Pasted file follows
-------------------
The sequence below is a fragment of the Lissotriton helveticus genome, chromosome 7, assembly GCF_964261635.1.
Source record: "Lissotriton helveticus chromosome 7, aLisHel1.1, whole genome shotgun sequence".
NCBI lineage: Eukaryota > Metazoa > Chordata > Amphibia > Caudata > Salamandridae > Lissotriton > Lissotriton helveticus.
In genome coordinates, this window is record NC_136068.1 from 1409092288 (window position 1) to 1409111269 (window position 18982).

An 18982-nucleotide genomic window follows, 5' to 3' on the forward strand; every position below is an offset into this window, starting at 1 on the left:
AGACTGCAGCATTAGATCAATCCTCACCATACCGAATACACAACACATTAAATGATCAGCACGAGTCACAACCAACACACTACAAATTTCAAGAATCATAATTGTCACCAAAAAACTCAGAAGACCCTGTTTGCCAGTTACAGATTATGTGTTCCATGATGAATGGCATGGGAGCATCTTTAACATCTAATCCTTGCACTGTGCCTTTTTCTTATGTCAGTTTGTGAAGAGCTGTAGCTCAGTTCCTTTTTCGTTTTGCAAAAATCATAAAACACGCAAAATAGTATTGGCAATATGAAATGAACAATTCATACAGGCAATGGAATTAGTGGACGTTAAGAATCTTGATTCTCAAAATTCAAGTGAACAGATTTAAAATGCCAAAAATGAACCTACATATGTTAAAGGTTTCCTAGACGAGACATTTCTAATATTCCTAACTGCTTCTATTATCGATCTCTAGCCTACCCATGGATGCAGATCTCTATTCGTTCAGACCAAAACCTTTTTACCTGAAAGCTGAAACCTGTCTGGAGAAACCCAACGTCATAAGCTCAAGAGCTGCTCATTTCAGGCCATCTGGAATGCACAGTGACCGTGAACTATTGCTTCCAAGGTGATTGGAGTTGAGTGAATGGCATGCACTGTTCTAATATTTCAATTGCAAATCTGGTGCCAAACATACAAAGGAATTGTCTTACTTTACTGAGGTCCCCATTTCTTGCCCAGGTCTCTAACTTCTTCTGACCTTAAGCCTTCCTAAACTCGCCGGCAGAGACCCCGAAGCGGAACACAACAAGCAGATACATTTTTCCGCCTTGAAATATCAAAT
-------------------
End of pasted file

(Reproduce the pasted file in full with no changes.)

The sequence below is a fragment of the Lissotriton helveticus genome, chromosome 7, assembly GCF_964261635.1.
Source record: "Lissotriton helveticus chromosome 7, aLisHel1.1, whole genome shotgun sequence".
NCBI lineage: Eukaryota > Metazoa > Chordata > Amphibia > Caudata > Salamandridae > Lissotriton > Lissotriton helveticus.
In genome coordinates, this window is record NC_136068.1 from 1409092288 (window position 1) to 1409111269 (window position 18982).

An 18982-nucleotide genomic window follows, 5' to 3' on the forward strand; every position below is an offset into this window, starting at 1 on the left:
AGACTGCAGCATTAGATCAATCCTCACCATACCGAATACACAACACATTAAATGATCAGCACGAGTCACAACCAACACACTACAAATTTCAAGAATCATAATTGTCACCAAAAAACTCAGAAGACCCTGTTTGCCAGTTACAGATTATGTGTTCCATGATGAATGGCATGGGAGCATCTTTAACATCTAATCCTTGCACTGTGCCTTTTTCTTATGTCAGTTTGTGAAGAGCTGTAGCTCAGTTCCTTTTTCGTTTTGCAAAAATCATAAAACACGCAAAATAGTATTGGCAATATGAAATGAACAATTCATACAGGCAATGGAATTAGTGGACGTTAAGAATCTTGATTCTCAAAATTCAAGTGAACAGATTTAAAATGCCAAAAATGAACCTACATATGTTAAAGGTTTCCTAGACGAGACATTTCTAATATTCCTAACTGCTTCTATTATCGATCTCTAGCCTACCCATGGATGCAGATCTCTATTCGTTCAGACCAAAACCTTTTTACCTGAAAGCTGAAACCTGTCTGGAGAAACCCAACGTCATAAGCTCAAGAGCTGCTCATTTCAGGCCATCTGGAATGCACAGTGACCGTGAACTATTGCTTCCAAGGTGATTGGAGTTGAGTGAATGGCATGCACTGTTCTAATATTTCAATTGCAAATCTGGTGCCAAACATACAAAGGAATTGTCTTACTTTACTGAGGTCCCCATTTCTTGCCCAGGTCTCTAACTTCTTCTGACCTTAAGCCTTCCTAAACTCGCCGGCAGAGACCCCGAAGCGGAACACAACAAGCAGATACATTTTTCCGCCTTGAAATATCAAAT